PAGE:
Crude Prices Take A Jump Higher

Good morning,

The markets were fairly quiet and calm this week except for Wednesday.  On Wednesday, the EIA released their weekly inventory report and the drawdown on crude oil inventories was almost 6M barrels.  The report supported the statements from many shale oil producers saying there were going to hold off on pumping crude back into the market too quickly.  In addition, demand for gasoline and diesel fuel outside of jet fuel is starting to return.  Crude prices spiked over $2/gallon this week.  But, OPEC+ is slowly unwinding their cuts and I do think that eventually someone will blink.  China and India are increasing imports at a dramatic rate and all producers want a slice of that pie.  In addition, Iran and the US continue to try and negotiate a new nuclear deal that will allow Iran to export more oil with transparency.  So although we are experiencing this slight uptick in crude price, I don’t see the trend continuing too much higher.

In retail news, gasoline cost continues to go up, and retail prices continue to go down.  Therefore, I expect to see retail gasoline prices jump fast past $2.69/gallon at any moment.  Diesel retail prices have eased a bit, even though cost has increased.  But I don’t see diesel retail prices going over $3/gal anytime soon.

Propane prices continue their slow and cautious moves lower.  The cold snap in April will provide a bit of support for prices, but national inventories are slowly starting to rebuild.  We have a long ways to go to move our national inventory above the five-year average.  Therefore, I still see prices being higher than usual for summer.  I still believe that customers should consider taking delivery of any contract gallons left on account by end of April.

As always, if you have any questions, comments, or concerns, please feel free to give us a call.

Best regards,

Jon Crawford

Crude Prices Trading in Narrow Range

Good morning,

Crude prices traded in a very narrow range this week.  Supplies are ample and demand is healthy in the largest economies, but the virus variants and targeted lockdowns in various countries are keeping any major price runup in check.  On the downside, a potential deal with the US and Iran is back on the table which would throw the crude markets into supply surplus.  The beginning of talks is putting downward pressure on crude prices, but not too much pressure as the negotiations with Iran are usually quite volatile and unpredictable.  For now, WTI crude price seems to be in a holding pattern around $59/barrel.  Jobless claims were a bit higher than expected and small business closures are climbing which is keeping American demand in check.  However, vaccinations are flowing at a record pace and a fourth wave seems like it will be targeted areas as opposed to widespread.  The crude market continues to be in a push-pull relationship with many economic issues, but the range of the swing has become much more narrow.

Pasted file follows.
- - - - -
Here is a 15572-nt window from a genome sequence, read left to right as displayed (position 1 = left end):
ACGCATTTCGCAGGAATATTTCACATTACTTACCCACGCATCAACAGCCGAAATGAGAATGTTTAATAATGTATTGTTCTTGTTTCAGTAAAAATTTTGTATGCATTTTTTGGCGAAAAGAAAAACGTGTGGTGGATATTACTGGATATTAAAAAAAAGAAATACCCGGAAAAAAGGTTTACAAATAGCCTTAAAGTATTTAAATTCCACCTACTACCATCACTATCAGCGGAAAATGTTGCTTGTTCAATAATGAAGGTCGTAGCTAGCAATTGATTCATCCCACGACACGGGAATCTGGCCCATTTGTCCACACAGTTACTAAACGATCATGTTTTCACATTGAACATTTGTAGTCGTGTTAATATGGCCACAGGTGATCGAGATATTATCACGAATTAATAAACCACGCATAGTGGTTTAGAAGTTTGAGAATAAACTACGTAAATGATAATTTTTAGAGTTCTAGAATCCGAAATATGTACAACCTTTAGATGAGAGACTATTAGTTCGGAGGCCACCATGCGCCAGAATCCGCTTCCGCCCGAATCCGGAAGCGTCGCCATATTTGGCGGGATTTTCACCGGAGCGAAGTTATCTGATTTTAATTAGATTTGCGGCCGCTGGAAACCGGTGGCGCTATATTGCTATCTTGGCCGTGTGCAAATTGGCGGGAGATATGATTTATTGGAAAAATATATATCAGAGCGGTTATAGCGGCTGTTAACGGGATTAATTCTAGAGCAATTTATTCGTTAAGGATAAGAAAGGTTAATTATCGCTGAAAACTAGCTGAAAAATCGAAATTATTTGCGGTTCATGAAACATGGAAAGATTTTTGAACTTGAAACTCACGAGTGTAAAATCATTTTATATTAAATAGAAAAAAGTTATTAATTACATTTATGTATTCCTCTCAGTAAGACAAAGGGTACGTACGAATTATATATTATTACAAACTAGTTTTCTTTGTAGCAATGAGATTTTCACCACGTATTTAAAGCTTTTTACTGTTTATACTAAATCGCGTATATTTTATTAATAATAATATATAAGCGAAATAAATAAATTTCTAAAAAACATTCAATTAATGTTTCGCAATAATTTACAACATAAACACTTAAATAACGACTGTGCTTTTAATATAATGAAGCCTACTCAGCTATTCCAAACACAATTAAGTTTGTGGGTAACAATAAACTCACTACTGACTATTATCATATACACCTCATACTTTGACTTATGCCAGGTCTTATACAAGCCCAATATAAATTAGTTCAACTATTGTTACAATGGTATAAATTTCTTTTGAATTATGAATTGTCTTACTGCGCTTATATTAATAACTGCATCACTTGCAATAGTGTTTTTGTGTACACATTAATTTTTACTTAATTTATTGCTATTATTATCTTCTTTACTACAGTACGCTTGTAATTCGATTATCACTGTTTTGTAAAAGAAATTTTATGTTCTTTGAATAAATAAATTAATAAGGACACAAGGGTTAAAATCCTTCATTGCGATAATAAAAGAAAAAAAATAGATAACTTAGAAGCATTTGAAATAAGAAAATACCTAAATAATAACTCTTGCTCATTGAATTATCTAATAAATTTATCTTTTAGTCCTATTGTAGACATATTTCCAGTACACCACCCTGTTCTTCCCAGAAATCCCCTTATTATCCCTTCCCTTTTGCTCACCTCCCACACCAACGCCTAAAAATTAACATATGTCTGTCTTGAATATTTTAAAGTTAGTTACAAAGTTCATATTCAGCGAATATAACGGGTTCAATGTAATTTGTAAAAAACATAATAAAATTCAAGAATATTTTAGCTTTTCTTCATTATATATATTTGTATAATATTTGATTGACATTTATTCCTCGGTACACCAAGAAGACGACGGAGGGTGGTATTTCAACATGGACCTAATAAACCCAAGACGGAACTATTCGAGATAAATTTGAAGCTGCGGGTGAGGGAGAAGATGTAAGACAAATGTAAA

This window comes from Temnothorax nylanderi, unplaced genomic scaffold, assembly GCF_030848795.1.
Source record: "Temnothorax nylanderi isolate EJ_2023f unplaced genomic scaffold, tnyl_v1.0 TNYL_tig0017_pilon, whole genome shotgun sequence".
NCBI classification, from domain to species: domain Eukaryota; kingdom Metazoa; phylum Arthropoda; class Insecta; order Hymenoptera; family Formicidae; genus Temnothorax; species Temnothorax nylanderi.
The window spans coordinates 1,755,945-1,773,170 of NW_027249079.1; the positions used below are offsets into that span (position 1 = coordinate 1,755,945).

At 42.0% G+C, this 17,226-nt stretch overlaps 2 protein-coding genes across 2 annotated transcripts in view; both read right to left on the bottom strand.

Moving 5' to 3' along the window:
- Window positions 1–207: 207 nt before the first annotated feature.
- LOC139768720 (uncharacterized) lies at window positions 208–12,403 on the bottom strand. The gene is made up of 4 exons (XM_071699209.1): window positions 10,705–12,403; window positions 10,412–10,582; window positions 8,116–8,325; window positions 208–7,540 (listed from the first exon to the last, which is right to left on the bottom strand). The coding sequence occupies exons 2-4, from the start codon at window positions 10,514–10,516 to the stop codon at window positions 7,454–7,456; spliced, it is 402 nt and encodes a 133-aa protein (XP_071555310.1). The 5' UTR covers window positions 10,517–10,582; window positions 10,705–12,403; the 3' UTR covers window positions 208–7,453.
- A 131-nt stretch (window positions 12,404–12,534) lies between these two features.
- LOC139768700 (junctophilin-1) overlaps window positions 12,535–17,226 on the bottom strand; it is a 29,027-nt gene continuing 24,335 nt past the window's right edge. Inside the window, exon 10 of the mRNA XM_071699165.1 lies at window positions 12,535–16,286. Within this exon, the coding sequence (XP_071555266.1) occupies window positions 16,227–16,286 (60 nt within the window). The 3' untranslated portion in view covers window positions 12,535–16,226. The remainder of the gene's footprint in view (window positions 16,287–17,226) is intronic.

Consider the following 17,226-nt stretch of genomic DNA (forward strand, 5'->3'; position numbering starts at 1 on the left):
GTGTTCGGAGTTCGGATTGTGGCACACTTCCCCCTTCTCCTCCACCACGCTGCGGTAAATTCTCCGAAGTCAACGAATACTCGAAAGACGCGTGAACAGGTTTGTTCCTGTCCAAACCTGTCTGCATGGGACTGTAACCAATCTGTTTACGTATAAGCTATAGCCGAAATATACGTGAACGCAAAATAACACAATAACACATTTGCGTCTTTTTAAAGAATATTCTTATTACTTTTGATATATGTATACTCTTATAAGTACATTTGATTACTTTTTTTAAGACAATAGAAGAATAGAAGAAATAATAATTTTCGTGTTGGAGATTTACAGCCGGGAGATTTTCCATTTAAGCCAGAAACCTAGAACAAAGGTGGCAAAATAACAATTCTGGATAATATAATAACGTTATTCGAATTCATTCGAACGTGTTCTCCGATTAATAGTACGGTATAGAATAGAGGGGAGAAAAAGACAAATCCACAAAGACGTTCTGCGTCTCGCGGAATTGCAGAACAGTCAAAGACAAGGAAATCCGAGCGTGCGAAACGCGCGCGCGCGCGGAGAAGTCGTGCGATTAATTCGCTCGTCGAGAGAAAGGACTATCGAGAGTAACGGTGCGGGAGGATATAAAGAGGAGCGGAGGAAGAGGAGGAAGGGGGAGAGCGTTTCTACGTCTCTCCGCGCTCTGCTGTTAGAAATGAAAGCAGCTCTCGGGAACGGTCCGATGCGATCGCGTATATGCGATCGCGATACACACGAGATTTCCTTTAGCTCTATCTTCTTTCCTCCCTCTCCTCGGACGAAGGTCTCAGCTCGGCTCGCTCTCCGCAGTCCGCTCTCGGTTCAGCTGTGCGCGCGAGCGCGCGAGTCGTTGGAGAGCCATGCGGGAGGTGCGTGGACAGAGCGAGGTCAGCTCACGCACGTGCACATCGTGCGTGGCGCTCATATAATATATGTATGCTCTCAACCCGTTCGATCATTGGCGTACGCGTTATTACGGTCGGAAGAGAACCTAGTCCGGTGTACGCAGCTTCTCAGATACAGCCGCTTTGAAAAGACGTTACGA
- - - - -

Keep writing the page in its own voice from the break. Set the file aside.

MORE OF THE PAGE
In local retail news, gasoline prices have eased a little from recent highs, but not much.  I don’t see gasoline retail prices falling below $2.49/gallon anytime soon based on current market conditions.  Diesel cost has also balanced out which will keep retail prices from breaching $3/gallon which is good for farming, construction, and shipping this spring.

Propane prices continue to slowly unwind but not as fast as some would like.  I am not expecting very cheap summer fill prices below $1.  I also know that next season’s heating contracts will be priced higher than this year.  I highly recommend that customers take delivery of any remaining contract gallons on their account.  If propane prices start to drop dramatically, I don’t see that possibly happening until at least August.  Stay tuned for more info as we wind down the heating season and approach allocation building season.

As always, if you have any questions, comments, or concerns, please feel free to give us a call.

Best regards,

Jon Crawford